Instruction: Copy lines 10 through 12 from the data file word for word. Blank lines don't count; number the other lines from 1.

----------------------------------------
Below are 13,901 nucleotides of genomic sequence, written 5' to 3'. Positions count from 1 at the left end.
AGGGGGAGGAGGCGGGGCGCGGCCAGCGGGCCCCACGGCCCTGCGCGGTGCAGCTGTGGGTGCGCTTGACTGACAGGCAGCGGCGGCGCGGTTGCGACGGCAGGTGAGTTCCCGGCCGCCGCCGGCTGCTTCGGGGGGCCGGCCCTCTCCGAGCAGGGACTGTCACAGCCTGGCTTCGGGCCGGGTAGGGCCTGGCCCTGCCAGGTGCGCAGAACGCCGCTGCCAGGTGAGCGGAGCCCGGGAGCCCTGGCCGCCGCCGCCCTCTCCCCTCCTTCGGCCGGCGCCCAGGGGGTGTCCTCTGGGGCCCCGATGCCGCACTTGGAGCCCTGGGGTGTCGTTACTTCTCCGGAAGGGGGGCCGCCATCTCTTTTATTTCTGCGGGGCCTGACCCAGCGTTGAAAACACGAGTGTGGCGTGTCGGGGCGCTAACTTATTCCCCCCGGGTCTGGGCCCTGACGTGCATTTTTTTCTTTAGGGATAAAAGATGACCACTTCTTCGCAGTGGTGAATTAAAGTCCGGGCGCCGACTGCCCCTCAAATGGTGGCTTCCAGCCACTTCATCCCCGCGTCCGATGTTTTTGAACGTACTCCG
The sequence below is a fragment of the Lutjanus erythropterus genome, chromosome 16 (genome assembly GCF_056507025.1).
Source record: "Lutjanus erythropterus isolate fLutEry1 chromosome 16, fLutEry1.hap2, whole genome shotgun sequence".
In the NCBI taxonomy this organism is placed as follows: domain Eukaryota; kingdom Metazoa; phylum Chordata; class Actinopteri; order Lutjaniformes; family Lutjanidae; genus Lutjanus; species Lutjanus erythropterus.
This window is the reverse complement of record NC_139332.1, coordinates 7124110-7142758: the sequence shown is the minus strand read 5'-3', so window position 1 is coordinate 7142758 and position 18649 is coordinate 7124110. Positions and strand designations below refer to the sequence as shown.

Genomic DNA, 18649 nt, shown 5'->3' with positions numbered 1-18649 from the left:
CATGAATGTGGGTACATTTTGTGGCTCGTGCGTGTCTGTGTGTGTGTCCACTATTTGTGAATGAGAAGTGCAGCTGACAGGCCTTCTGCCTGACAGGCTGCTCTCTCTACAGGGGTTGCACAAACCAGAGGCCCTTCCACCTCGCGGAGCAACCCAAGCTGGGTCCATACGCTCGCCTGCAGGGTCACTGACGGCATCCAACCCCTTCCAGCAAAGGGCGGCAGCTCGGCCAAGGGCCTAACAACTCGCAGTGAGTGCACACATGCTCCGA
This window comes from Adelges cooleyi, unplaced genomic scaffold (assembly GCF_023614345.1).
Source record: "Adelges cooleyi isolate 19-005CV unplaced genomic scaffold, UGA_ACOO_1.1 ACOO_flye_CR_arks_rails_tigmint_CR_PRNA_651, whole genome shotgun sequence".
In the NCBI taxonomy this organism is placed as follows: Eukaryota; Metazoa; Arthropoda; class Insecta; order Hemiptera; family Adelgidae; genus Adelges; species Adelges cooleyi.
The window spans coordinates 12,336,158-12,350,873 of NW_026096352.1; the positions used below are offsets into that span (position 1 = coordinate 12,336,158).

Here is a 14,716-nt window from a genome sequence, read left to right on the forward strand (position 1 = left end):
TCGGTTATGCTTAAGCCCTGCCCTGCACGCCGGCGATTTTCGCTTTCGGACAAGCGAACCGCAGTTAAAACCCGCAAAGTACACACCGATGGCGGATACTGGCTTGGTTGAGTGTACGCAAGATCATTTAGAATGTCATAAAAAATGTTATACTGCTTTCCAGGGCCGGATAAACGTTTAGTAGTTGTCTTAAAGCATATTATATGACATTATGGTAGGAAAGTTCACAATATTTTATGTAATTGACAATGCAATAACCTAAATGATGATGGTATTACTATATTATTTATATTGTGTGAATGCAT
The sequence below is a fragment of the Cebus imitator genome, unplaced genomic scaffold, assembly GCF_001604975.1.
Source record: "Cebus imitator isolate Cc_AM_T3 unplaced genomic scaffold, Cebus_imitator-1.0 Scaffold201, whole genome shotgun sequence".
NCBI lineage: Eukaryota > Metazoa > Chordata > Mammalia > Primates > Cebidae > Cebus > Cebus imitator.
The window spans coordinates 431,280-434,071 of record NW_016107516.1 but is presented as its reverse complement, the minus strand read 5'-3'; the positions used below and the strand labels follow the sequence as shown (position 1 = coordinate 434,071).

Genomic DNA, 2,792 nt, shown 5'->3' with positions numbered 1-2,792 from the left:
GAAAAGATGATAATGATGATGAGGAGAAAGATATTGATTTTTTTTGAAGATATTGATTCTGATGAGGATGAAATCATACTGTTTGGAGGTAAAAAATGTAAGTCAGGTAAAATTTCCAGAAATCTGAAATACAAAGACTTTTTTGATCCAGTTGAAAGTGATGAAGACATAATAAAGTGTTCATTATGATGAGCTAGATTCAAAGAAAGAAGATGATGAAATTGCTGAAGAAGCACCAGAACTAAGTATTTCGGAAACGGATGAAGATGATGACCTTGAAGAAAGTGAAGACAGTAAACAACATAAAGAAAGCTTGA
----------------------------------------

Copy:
Source record: "Adelges cooleyi isolate 19-005CV unplaced genomic scaffold, UGA_ACOO_1.1 ACOO_flye_CR_arks_rails_tigmint_CR_PRNA_651, whole genome shotgun sequence".
In the NCBI taxonomy this organism is placed as follows: Eukaryota; Metazoa; Arthropoda; class Insecta; order Hemiptera; family Adelgidae; genus Adelges; species Adelges cooleyi.
The window spans coordinates 12,336,158-12,350,873 of NW_026096352.1; the positions used below are offsets into that span (position 1 = coordinate 12,336,158).